A recent CDC report found that non-Hispanic black women in the U.S. were least likely to breastfeed compared to other racial groups, despite the fact that breast milk provides superior nutrition, natural immunity, and possible allergy prevention for babies who receive it.
Data suggest that there may be experiences unique to non-Hispanic black women that contribute to their decision to bottle-feed:
- Lack of culturally relevant information and images of non-Hispanic black women breast-feeding.
- Perceptions that breast-feeding is inferior to formula feeding or conflicting messages about breast-feeding.
- Need for non-Hispanic black women to return to work sooner, where, until recently, support for breast-feeding was often insufficient.
- Lack of social or partner support.
Spain-based Berjuan Toys thinks it has the solution to raising those breast-feeding rates — a breast-feeding doll that acculturates young girls to value breast-feeding and view it as a normal part of motherhood. Breast Milk Baby comes with a halter top that a child wears to “nurse” the doll. Located on the outside of the garment is an appliqué where the child places the doll’s mouth to simulate breast-feeding. The doll makes motions and suckling sounds when a sensor in its mouth is near the appliqué. The doll sells for 69.99 and is currently only available online. Two million have been sold in Europe.
Those for and against the toy are equally vehement about why their opinion is the right one. A Facebook page “Against the Breast Milk Baby Doll” has been created, and an online petition asking U.S. toy stores not to stock it has been circulated. Fox’s Bill O’Reilly mentioned the doll on his show, saying it pushes little girls to grow up too soon.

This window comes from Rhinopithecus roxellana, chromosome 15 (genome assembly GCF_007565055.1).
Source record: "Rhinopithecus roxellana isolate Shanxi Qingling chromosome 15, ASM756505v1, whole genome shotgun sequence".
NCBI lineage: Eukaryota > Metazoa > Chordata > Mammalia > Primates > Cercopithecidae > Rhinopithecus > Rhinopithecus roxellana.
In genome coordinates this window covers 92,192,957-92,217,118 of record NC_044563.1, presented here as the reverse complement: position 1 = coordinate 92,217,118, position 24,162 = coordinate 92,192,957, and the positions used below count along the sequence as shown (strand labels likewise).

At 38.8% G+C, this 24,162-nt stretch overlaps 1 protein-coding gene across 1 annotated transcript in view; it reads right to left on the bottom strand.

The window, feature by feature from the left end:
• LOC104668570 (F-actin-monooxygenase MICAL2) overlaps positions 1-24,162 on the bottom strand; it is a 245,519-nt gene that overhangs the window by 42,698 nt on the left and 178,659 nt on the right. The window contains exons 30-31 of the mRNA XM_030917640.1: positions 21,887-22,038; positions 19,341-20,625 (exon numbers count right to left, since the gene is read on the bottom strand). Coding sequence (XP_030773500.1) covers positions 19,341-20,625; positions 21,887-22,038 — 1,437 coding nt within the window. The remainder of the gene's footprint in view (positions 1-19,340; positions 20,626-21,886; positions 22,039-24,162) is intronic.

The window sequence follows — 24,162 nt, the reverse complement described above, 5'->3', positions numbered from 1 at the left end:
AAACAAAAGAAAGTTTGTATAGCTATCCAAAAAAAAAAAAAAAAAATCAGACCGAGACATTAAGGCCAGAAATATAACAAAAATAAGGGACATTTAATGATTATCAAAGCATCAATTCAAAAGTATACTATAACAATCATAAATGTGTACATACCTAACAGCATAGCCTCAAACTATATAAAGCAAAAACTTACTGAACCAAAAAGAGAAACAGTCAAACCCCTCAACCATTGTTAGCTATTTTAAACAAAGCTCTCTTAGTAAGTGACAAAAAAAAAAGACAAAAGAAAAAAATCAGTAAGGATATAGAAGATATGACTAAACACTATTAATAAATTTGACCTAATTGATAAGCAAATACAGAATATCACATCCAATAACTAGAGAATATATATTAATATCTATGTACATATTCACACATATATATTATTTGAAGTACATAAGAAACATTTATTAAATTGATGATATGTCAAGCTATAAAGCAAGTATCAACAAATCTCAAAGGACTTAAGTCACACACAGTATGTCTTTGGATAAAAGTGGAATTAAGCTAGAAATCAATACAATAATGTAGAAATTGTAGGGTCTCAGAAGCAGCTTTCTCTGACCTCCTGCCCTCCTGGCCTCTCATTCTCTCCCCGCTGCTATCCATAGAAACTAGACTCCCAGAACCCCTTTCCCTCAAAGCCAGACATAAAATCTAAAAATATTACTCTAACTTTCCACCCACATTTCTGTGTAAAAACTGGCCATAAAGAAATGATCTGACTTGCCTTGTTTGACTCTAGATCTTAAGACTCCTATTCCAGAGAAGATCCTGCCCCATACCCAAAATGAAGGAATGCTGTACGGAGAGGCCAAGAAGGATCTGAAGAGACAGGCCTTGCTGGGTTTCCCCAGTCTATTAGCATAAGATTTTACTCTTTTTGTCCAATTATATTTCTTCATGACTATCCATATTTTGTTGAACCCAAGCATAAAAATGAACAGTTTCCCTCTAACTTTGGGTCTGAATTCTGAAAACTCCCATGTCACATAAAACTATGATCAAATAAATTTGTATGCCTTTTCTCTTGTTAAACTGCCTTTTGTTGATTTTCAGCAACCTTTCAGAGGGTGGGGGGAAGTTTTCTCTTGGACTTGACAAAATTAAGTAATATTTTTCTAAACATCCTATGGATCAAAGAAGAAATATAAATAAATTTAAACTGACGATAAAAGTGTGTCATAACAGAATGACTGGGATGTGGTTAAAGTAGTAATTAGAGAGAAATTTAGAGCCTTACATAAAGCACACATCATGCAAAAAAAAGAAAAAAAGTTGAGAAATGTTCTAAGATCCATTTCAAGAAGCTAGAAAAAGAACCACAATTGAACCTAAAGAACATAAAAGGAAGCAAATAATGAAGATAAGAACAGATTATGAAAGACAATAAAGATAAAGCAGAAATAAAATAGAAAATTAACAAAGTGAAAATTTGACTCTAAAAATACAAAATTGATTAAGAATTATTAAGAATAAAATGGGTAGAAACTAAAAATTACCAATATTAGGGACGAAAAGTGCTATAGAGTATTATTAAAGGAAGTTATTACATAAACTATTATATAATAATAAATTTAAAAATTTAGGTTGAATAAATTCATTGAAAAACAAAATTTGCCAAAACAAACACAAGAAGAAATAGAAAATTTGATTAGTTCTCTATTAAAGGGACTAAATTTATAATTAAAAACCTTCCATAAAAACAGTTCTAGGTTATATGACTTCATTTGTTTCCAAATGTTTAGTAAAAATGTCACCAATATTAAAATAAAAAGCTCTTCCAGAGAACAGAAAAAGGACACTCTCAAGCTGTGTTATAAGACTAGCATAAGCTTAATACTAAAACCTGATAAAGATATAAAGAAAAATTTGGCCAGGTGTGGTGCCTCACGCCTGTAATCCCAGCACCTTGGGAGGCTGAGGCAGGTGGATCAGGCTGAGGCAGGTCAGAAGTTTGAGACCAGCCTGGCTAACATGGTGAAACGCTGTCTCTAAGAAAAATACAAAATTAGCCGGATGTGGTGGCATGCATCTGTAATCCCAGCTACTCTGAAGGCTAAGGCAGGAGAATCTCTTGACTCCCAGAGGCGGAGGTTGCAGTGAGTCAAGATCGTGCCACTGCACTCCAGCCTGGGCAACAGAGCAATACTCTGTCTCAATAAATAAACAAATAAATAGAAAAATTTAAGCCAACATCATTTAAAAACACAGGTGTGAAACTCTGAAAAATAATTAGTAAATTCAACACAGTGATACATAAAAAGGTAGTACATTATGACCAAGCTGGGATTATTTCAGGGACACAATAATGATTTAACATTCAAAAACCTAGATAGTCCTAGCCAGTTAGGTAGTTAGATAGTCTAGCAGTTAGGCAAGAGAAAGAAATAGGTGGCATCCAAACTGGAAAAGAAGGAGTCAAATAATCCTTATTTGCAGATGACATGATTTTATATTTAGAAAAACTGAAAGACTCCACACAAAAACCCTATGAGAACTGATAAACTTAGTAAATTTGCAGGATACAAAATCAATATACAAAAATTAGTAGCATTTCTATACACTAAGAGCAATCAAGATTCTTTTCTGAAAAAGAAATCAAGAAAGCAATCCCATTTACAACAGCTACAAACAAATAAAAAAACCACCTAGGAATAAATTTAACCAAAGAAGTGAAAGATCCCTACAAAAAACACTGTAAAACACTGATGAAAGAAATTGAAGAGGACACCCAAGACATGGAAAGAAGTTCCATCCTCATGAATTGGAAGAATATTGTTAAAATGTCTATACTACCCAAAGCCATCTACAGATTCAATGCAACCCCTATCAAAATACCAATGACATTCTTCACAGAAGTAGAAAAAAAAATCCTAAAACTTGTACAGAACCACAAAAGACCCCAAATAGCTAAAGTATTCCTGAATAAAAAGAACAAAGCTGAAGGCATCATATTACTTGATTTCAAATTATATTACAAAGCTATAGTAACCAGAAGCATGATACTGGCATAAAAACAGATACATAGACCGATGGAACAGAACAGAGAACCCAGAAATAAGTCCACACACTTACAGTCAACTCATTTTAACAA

Berjuan Toys rep Dennis Lewis says the doll is a much-needed antidote to a culture that advocates bottle-feeding at the expense of breast-feeding, even though it’s known to offer health benefits for mother and child.”This is an important issue, because if little kids start learning about breast-feeding when they’re young, it becomes an easy choice for them when they are older,” Lewis says. The doll is a fun way to let children play out “the importance of natural breast-feeding.”
It seems a bit ridiculous to spend $70 bucks on a doll that is supposed to encourage behavior an imaginative child will do without the high-tech gadgetry. A child who witnesses breast-feeding will emulate it in play. My daughters saw me nursing their younger siblings and when they played “mommy” they pretended to breast-feed. The sucking sounds coming from the doll are unnecessary and a little creepy n my opinion.
-by Kathleen Cross for rollingout.com